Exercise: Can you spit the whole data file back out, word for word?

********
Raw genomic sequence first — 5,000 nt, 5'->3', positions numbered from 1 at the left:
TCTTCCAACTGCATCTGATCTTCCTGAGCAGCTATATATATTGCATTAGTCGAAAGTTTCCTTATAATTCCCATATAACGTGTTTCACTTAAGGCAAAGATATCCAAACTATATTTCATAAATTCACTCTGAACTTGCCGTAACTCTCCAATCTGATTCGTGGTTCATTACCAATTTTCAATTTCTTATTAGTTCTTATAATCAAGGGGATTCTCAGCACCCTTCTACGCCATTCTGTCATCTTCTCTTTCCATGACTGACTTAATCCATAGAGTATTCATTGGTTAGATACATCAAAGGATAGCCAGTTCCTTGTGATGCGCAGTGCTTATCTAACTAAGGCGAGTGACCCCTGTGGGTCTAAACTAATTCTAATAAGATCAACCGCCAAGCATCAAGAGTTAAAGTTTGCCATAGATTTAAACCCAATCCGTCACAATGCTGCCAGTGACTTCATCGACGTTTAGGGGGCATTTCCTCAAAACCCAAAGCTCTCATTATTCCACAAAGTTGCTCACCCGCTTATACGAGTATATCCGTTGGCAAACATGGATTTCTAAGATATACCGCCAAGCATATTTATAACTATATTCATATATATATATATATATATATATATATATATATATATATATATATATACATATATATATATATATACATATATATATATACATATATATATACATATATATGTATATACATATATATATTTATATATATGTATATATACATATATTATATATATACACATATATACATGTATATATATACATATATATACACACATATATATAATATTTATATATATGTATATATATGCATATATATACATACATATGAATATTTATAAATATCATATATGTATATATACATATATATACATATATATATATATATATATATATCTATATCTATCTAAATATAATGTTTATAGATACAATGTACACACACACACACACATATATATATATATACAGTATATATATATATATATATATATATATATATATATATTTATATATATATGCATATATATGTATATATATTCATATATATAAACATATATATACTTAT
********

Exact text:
Raw genomic sequence first — 5,000 nt, 5'->3', positions numbered from 1 at the left:
TCTTCCAACTGCATCTGATCTTCCTGAGCAGCTATATATATTGCATTAGTCGAAAGTTTCCTTATAATTCCCATATAACGTGTTTCACTTAAGGCAAAGATATCCAAACTATATTTCATAAATTCACTCTGAACTTGCCGTAACTCTCCAATCTGATTCGTGGTTCATTACCAATTTTCAATTTCTTATTAGTTCTTATAATCAAGGGGATTCTCAGCACCCTTCTACGCCATTCTGTCATCTTCTCTTTCCATGACTGACTTAATCCATAGAGTATTCATTGGTTAGATACATCAAAGGATAGCCAGTTCCTTGTGATGCGCAGTGCTTATCTAACTAAGGCGAGTGACCCCTGTGGGTCTAAACTAATTCTAATAAGATCAACCGCCAAGCATCAAGAGTTAAAGTTTGCCATAGATTTAAACCCAATCCGTCACAATGCTGCCAGTGACTTCATCGACGTTTAGGGGGCATTTCCTCAAAACCCAAAGCTCTCATTATTCCACAAAGTTGCTCACCCGCTTATACGAGTATATCCGTTGGCAAACATGGATTTCTAAGATATACCGCCAAGCATATTTATAACTATATTCATATATATATATATATATATATATATATATATATATATATATATATATACATATATATATATATATACATATATATATATACATATATATATACATATATATGTATATACATATATATATTTATATATATGTATATATACATATATTATATATATACACATATATACATGTATATATATACATATATATACACACATATATATAATATTTATATATATGTATATATATGCATATATATACATACATATGAATATTTATAAATATCATATATGTATATATACATATATATACATATATATATATATATATATATATCTATATCTATCTAAATATAATGTTTATAGATACAATGTACACACACACACACACATATATATATATATACAGTATATATATATATATATATATATATATATATATATATTTATATATATATGCATATATATGTATATATATTCATATATATAAACATATATATACTTAT